Jinhan confederacy

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Jinhan confederacy
Hangul 진한
Hanja 辰韓
Revised Romanization Jinhan
McCune–Reischauer Chinhan

Jinhan was a loose confederacy of chiefdoms that existed from around the 1st century BC to the 4th century AD in the southern Korean Peninsula, to the east of the Nakdong River valley, Gyeongsang Province. Jinhan was one of the Samhan (or "Three Hans"), along with Byeonhan and Mahan. Apparently descending from the Jin state of southern Korea, Jinhan was absorbed by the later Silla, one of the Three Kingdoms of Korea.


Jinhan, like the other Samhan confederacies, arose out of the confusion and migration following the fall of Gojoseon in 108 BC.


Its relation to the earlier state of Jin is not clear, although the contemporary Chinese chronicle San Guo Zhi alleges that Jinhan was identical with Jin (while another record describes Jin as the predecessor of the Samhan as a whole). Jinhan and Byeonhan shared essentially the same culture, with varying religious customs, and apparently were not separated by a clear boundary.

The people claimed they were descendants of Qin dynasty migrants, fleeing Qin's force labor policies moved to the Mahan confederacy which give them the east land. The confederacy was also called Qinhan (秦韓). As immigrants, the kings might be Mahan people according to several historical books of China and Korea. [1][2][3][4][5][6][7][8][9]

The Samguk Sagi and Bei Shi say that the originally Lelang Commandery area which later became the area of Jinhan confederacy was the origin of Silla. [3][4][10][5][6]


According to the San Guo Zhi, Jinhan consisted of 12 statelets of 600 to 5000 families each divided from 6 statelets:

  • Saro (사로국, 斯盧國), most powerful state in Jinhan, it is also called Seorabeol. In 503, Saro state renamed itself "Silla".
  • Gijeo (기저국, 己柢國), present-day Andong.
  • Bulsa (불사국, 不斯國), present-day Changnyeong.
  • Geun-gi (근기국, 勤耆國), present-day Pohang or Cheongdo.
  • Nanmirimidong (난미리미동국, 難彌理彌凍國), present-day Miryang. It is also called "Mirimidong".
  • Yeomhae (염해국, 冉奚國), present-day Ulsan.
  • Gunmi (군미국, 軍彌國), present-day Sacheon.
  • Yeodam (여담국, 如湛國), present-day Gunwi.
  • Horo (호로국, 戶路國), present-day Sangju.
  • Juseon (주선국, 州鮮國), present-day Gyeongsan.
  • Mayeon (마연국, 馬延國), present-day Miryang.
  • U-yu (우유국, 優由國), present-day Cheongdo or Yeongdeok.

According to Samguk Sagi, the Silla Kingdom (around present-day Gyeongju), was founded by Bak Hyeokgeose in 57 BC, who united the six clans of Jinhan under his rule. The records are sparse and conflicting regarding the relationship of the names Jinhan, Saro, Seorabeol, and the later Silla kingdom.

We know little of the daily life of Jinhan people. The religion appears to have been shamanistic, and to have played an important role in politics as well. Agriculture was heavily dominated by rice, but also included substantial rearing of livestock including horses, cattle, and chickens.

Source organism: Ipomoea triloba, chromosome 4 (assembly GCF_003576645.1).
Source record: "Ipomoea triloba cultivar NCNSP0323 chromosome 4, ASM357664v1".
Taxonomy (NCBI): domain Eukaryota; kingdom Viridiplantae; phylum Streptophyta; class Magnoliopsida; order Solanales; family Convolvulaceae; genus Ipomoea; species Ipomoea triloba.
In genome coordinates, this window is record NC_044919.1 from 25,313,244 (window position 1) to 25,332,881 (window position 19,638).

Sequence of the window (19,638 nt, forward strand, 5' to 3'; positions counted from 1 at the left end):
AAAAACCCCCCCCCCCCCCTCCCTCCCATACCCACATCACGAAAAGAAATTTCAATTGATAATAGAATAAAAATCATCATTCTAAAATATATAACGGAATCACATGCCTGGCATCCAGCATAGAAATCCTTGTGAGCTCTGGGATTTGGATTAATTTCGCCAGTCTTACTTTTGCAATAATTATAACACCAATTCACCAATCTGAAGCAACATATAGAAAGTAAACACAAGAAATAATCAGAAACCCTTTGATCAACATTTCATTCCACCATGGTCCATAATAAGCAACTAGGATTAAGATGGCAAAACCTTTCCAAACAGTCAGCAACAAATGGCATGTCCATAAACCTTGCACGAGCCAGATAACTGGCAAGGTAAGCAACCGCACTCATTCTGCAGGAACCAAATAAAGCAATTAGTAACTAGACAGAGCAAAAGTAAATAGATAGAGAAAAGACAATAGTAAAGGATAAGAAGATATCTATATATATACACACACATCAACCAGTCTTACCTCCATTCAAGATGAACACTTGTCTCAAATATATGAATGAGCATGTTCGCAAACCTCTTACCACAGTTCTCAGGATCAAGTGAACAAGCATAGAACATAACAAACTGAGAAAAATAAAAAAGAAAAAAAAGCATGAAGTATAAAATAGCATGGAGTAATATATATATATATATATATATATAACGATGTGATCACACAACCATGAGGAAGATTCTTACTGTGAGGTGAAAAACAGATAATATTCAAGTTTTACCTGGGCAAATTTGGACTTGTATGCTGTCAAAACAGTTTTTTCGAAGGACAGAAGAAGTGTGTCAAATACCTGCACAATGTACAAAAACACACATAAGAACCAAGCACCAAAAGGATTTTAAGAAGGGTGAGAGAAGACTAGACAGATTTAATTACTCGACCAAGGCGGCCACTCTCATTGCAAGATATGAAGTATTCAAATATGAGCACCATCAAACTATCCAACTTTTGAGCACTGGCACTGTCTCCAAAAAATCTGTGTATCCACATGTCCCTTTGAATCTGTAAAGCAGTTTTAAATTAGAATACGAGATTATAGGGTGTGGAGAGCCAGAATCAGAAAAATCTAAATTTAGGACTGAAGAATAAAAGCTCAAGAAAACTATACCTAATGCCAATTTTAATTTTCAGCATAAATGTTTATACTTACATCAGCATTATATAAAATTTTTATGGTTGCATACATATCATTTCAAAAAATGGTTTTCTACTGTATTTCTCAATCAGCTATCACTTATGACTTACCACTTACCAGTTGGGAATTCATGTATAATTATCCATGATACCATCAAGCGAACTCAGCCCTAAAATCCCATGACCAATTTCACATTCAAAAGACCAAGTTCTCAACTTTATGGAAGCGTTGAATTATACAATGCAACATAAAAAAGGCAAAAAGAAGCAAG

Most theories indicate that Jinhan was located in the area later occupied by the Silla kingdom: the Gyeongju Basin and adjacent Sea of Japan coast. It would have been neighbored by the Byeonhan confederacy on the southwest, and by the much larger Mahan confederacy on the west. On the north it would have been bounded by the Chinese commanderies and the small coastal state of Dongye. However, some scholars place Jinhan in the Han River valley, bounded by Mahan on the north and Byeonhan on the south.

See also[edit]


  1. ^ Horesh, N. (2014). Asian Thought on China's Changing International Relations. Palgrave Macmillan. p. 175. ISBN 978-1137299321.  "According to the Samguksagi entry for the 38th year of King Bak Hyeogeose of Silla, it is claimed that refugees from Qin settled in Jinhan, that is south-eastern Korea."
  2. ^ Samgungnyusa, Original: The History of the Later Han Dynasty writes, "An old person from Chenhan State said that some refugees came to Korea from the Chinese Empire of Qin, and Mahan gave them some land of her eastern border.
  3. ^ a b Bei Shi列傳第八十二 四夷, Original: 新罗者,其先本辰韩种也。地在高丽东南,居汉时乐浪地。辰韩亦曰秦韩。相传言秦世亡人避役来适,马韩割其 东界居之,以秦人,故名之曰秦韩。其言语名物,有似中国人。....其文字、甲兵,同于中国Link
  4. ^ a b Samguk Sagi新羅本紀/卷1/赫居世 居西干, Original:前此 中國之人 苦秦亂東來者衆 多處馬韓東 與辰韓雜居 至是寖盛 故馬韓忌之 有責焉 Link
  5. ^ a b Gu Yanwu日知錄 卷29, Original:辰韩亦曰秦韩,相传言秦世亡人避役来适,马韩割其东界居之。以秦人故,名之曰秦韩。其言语名物有似中国人。Link
  6. ^ a b Bei Shi 卷94 新羅, Original:相传言秦世亡人避役来适。Link
  7. ^ Records of the Three Kingdoms 卷30, Original:辰韓在馬韓之東,其耆老傳世,自言古之亡人避秦役來適韓國,馬韓割其東界地與之。Link
  8. ^ Book of the Later Han 卷85, Original:耆老自言秦之亡人,避苦役,適韓國,馬韓割東界地與之。其名國為邦,弓为弧,賊為寇,行酒為行觴,相呼為徒,有似秦語,故或名之為秦韓。 Link
  9. ^ Book of Jin 卷97, Original:辰韓在馬韓之東,自言秦之亡人避役入韓,韓割東界以居之,立城柵,言語有類秦人,由是或謂之爲秦韓。 Link
  10. ^ 朝鮮王朝 李圭景 五洲衍文长笺散稿 卷三十五 三韩始末辨证说,Link